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Wednesday, February 25, 2009

Memento Homo...

Running through my head all day today: Memento homo, quia pulvis es, et in pulverem reverteris. I like that when I think of that text, I usually find myself thinking of it to the setting of Emendemus in Melius (A Renaissance bi-textual motet) by Cristobal de Morales. It's very beautiful. Between that and the four different recordings of Allegri's Miserere we've been listening to, FavoriteBoy and I are trying to be in the Lenten spirit as we prepare to go to church this evening.

There are plenty of good Lenten thoughts to be had in the blogosphere these days, including Allen Yeh's at Scriptorium Daily.

Nothing really compares to Bonhoeffer, though. Not necessarily Lent-specific, but very repentance-specific nonetheless.

"That is what we mean by cheap grace, the grace which amounts to the justification of sin without the justification of the repentant sinner who departs from sin and from whom sin departs. Cheap grace is not the kind of forgiveness of sin which frees us from the toils of sin. Cheap grace is the grace we bestow on ourselves.

Cheap grace is the preaching of forgiveness without requiring repentance, baptism without church discipline, Communion without confession, absolution without personal confession. Cheap grace is grace without discipleship, grace without the cross, grace without Jesus Christ, living and incarnate.

Costly grace, on the other hand, is the treasure hidden in the field; for the sake of it a man will gladly go and sell all that he has. It is the pearl of great price to buy which the merchant will sell all his goods. It is the kingly rule of Christ, for whose sake a man will pluck out the eye which causes him to stumble, it is the call of Jesus Christ at which the disciple leaves his nets and follows him.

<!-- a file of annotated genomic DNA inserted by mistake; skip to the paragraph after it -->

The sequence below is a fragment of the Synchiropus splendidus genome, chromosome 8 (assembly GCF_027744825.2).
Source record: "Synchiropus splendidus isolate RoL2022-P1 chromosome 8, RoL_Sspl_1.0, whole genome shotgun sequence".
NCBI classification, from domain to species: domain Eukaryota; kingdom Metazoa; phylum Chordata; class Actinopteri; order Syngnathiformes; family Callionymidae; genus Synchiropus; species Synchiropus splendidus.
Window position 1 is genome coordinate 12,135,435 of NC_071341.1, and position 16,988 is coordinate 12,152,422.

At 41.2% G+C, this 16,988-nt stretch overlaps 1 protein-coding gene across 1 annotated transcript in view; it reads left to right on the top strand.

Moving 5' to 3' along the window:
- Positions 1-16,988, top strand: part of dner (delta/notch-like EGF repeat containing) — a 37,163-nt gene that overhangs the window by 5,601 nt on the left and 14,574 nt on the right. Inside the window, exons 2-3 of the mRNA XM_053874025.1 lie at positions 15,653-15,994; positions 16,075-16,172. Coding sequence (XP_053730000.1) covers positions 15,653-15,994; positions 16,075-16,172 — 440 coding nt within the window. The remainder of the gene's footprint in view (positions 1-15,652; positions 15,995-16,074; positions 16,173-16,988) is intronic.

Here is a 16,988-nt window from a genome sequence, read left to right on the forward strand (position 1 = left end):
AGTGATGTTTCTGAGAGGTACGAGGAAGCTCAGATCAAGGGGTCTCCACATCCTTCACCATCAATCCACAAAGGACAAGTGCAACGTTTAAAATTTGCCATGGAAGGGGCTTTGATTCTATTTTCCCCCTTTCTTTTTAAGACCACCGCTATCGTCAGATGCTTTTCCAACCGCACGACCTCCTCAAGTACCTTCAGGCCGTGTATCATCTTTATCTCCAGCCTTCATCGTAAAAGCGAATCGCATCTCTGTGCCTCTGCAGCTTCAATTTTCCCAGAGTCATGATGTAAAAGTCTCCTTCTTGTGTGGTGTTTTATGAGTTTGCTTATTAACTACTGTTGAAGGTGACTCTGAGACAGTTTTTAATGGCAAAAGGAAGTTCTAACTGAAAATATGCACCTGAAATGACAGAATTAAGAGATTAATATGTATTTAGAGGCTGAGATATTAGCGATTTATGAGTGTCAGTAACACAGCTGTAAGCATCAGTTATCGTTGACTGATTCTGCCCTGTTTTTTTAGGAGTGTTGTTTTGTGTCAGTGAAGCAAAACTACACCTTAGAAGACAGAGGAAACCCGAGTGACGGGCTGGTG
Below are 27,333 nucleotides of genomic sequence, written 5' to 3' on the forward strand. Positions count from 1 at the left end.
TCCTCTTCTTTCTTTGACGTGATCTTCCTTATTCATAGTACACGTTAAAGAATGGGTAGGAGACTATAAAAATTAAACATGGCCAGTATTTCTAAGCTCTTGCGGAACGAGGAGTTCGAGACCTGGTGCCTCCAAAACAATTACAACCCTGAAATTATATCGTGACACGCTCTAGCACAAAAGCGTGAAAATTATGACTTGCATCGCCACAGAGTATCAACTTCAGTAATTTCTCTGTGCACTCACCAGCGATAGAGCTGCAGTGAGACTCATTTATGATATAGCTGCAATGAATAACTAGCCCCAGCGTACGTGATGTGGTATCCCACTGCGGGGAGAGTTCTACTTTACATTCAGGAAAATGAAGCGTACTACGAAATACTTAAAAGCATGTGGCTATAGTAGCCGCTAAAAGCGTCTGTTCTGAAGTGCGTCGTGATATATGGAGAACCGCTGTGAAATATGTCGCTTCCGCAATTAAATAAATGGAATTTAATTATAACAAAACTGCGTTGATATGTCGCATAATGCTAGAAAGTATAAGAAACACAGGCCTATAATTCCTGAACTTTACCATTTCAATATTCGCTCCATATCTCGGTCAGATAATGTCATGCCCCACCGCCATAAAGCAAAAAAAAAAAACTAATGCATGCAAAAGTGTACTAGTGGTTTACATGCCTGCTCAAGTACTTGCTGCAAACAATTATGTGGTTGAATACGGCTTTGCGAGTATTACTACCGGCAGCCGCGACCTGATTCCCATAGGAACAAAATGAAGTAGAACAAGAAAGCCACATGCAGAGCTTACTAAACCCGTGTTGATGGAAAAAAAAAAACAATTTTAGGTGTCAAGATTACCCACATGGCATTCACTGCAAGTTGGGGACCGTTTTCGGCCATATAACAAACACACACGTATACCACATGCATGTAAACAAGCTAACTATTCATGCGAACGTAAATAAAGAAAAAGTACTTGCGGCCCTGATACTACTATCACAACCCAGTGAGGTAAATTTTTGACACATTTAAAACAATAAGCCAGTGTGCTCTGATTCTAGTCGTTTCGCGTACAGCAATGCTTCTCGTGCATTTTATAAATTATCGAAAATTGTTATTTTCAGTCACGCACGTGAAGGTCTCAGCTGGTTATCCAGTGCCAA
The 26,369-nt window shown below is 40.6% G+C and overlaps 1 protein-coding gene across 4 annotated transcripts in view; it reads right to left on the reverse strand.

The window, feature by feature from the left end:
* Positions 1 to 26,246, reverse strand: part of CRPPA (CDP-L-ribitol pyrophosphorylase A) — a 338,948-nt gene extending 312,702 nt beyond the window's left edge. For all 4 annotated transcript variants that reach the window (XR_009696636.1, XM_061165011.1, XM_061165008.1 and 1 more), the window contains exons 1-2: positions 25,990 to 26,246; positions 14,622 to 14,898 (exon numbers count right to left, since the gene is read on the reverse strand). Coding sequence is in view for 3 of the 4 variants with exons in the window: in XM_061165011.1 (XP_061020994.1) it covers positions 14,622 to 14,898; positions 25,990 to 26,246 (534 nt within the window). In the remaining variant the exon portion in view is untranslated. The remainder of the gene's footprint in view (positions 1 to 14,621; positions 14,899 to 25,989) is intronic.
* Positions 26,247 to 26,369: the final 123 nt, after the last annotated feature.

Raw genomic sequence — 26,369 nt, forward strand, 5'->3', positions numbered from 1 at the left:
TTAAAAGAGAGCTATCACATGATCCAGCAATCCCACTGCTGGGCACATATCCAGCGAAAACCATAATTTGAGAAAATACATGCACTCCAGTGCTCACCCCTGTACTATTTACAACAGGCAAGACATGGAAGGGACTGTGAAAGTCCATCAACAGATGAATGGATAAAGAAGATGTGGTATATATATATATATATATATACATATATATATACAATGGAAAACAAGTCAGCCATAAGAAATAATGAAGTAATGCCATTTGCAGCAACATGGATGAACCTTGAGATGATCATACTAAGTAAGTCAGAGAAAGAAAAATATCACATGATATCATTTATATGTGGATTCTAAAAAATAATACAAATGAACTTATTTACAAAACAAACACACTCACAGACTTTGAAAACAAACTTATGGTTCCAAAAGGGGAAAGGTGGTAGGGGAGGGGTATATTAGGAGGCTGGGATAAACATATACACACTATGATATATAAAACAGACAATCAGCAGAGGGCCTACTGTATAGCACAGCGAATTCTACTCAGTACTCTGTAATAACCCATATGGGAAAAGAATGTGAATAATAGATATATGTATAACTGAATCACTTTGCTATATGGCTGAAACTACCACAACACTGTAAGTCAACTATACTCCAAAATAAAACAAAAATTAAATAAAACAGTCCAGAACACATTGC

Costly grace is the gospel which must be sought again and again, the gift which must the asked for, the door at which a man must knock.

Such grace is costly because it calls us to follow, and it is grace because it calls us to follow Jesus Christ. It is costly because it costs a man his life, and it is grace because it gives a man the only true life. It is costly because it condemns sin, and grace because it justifies the sinner. Above all, it is costly because it cost God the life of his Son: “ye were bought at a price, and what has cost God much cannot be cheap for us. Above all, it is grace because God did not reckon his Son too dear a price to pay for our life, but delivered him up for us.

Costly grace is the Incarnation of God."

(From The Cost of Discipleship)

You can listen to Emendemus in Melius about 2 minutes and 45 seconds into this YouTube clip. Check out the score here and sing along. The 'Memento Homo' text I mentioned is throughout the second alto part. "Remember, man..."

1 comment:

  1. Hey, Sarah, I'm hosting a Lenten blog carnival; can I link to this post in it? Just drop me a line if it's okay (email's linked on my blog). Thanks! -Jessica